Legislators in states attempting to copy Arizona’s immigration law should consider whether looking tough on immigrants is worth risking public safety.

Law enforcement officials across the country have panned Arizona’s SB 1070, and many of them undoubtedly breathed a sigh of relief when a federal judge blocked its most harmful provisions last month.

Arizona’s law would have tied the hands of Arizona’s police, forcing them to prioritize hunting down immigrants over fighting crime.

And if local police didn’t pursue this immigration verification mandate with adequate zeal, the law provided a means for any private citizen with an axe to grind to file a suit against them.

There are few police chiefs who have made it through our economic recession without cutbacks, leaving them with even fewer means with which to keep the peace. A law like Arizona’s would further divert these resources and ensure that other high-priority police activities receive less funding and attention.

Police chiefs across the country have long maintained that they are best able to keep the peace when they are trusted by all the communities they serve. Laws like Arizona’s would erode ties between the immigrant community and the police. This would greatly complicate the work of law enforcement. Immigrants who were victims of, or witnesses to, crimes would be much less likely to cooperate with police.

In describing his opposition to Arizona’s law, San Francisco Police Chief and former Arizona law enforcement officer George Gascon warned that Arizona’s law would have an adverse impact on all communities, creating a “vacuum in law enforcement” that would “embolden the criminal element.” Furthermore, police chiefs from red and blue states alike have stated that Arizona’s law is unenforceable without resorting to profiling individuals based on factors such as the color of their skin or an accent in their speech.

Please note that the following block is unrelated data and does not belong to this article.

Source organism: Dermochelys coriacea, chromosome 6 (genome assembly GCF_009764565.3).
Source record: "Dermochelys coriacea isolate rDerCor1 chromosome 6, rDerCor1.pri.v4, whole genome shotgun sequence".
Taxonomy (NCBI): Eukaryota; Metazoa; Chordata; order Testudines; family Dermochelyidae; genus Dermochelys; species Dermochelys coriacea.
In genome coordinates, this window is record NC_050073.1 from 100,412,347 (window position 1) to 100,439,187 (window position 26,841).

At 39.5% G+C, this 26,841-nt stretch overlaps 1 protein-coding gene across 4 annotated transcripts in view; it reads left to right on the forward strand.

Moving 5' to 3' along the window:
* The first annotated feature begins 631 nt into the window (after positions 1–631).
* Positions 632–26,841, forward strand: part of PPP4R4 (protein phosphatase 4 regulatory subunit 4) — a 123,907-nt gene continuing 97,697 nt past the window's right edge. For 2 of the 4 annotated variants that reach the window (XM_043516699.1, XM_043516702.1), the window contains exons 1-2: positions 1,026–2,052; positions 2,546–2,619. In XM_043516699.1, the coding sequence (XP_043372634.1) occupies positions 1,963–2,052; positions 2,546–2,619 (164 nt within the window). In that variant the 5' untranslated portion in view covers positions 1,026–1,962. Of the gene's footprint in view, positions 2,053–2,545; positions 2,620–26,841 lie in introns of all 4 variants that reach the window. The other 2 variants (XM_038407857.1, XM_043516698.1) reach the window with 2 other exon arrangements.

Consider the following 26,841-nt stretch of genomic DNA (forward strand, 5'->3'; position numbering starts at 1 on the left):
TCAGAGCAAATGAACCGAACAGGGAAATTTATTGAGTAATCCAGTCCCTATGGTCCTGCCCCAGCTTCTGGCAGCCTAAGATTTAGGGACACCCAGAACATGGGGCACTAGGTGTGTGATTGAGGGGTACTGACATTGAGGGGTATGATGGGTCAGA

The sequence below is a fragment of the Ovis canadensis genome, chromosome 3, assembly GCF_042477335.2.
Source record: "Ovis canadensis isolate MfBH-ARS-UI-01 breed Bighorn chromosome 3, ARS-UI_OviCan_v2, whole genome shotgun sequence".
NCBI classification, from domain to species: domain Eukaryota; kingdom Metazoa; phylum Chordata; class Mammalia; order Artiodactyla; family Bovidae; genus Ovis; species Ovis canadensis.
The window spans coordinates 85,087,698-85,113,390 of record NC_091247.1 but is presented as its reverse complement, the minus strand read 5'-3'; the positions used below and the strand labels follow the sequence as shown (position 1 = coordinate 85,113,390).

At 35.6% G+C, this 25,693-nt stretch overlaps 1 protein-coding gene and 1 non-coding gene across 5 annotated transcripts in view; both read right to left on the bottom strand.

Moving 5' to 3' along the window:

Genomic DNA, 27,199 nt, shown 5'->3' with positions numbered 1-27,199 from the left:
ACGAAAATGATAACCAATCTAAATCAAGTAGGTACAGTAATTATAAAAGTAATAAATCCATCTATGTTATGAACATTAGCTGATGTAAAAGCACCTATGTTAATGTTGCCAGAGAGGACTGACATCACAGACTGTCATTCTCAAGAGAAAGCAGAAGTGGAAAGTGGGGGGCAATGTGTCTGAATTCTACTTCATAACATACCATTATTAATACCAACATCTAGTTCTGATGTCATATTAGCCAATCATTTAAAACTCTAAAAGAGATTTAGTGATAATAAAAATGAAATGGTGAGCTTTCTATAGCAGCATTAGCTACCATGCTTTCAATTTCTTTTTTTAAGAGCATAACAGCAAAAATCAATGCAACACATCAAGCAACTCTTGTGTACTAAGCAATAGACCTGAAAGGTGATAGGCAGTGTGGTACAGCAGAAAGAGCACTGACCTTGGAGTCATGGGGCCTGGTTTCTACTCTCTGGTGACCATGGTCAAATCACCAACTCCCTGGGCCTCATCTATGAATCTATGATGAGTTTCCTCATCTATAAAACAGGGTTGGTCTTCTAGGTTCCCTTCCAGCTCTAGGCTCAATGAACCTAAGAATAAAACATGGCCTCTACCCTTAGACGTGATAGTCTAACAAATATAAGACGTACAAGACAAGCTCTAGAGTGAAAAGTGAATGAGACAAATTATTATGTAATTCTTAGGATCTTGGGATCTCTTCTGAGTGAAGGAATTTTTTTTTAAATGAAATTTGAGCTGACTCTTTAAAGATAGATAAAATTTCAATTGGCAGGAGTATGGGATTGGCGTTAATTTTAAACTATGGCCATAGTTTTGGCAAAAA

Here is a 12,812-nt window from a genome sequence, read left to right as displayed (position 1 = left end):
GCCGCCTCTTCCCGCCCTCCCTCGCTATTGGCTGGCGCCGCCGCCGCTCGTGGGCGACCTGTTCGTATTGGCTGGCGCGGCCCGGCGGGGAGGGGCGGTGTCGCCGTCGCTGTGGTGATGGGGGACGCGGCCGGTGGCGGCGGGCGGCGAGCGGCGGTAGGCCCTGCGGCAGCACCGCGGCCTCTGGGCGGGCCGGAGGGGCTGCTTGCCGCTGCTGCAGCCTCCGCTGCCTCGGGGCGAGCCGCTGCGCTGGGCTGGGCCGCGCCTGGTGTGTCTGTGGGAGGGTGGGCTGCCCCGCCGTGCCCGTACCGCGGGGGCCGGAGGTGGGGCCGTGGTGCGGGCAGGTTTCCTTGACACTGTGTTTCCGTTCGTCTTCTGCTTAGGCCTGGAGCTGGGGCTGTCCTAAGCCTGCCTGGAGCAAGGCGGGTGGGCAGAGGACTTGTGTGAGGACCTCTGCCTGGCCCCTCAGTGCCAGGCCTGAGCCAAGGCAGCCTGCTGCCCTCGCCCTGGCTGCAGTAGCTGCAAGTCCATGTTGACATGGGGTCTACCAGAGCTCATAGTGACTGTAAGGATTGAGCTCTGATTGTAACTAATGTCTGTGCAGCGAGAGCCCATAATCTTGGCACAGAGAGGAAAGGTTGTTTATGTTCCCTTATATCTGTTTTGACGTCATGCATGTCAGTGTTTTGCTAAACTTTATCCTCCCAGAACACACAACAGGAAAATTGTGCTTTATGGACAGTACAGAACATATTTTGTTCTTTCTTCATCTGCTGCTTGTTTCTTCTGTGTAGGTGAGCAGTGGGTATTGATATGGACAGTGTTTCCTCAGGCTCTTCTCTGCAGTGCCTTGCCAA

Racial and ethnic profiling isn’t just morally abhorrent. It’s also illegal.

Law enforcement officers tasked with upholding a law like Arizona’s will be caught in the undesirable position of being mandated to engage in legally questionable police activities in order to comply with a misguided law.

Proponents of these copycat laws say that immigrants bring crime. But they aren’t looking at the facts: FBI statistics show that crime has actually decreased in cities along the U.S./Mexico border during a period of increased immigration.

In the next year or so, elected officials from Georgia to Utah may face the prospect of voting on legislation similar to the Arizona law. It would behoove legislators in these states to think beyond polls and soundbites and reject an approach that would endanger the public safety of us all.


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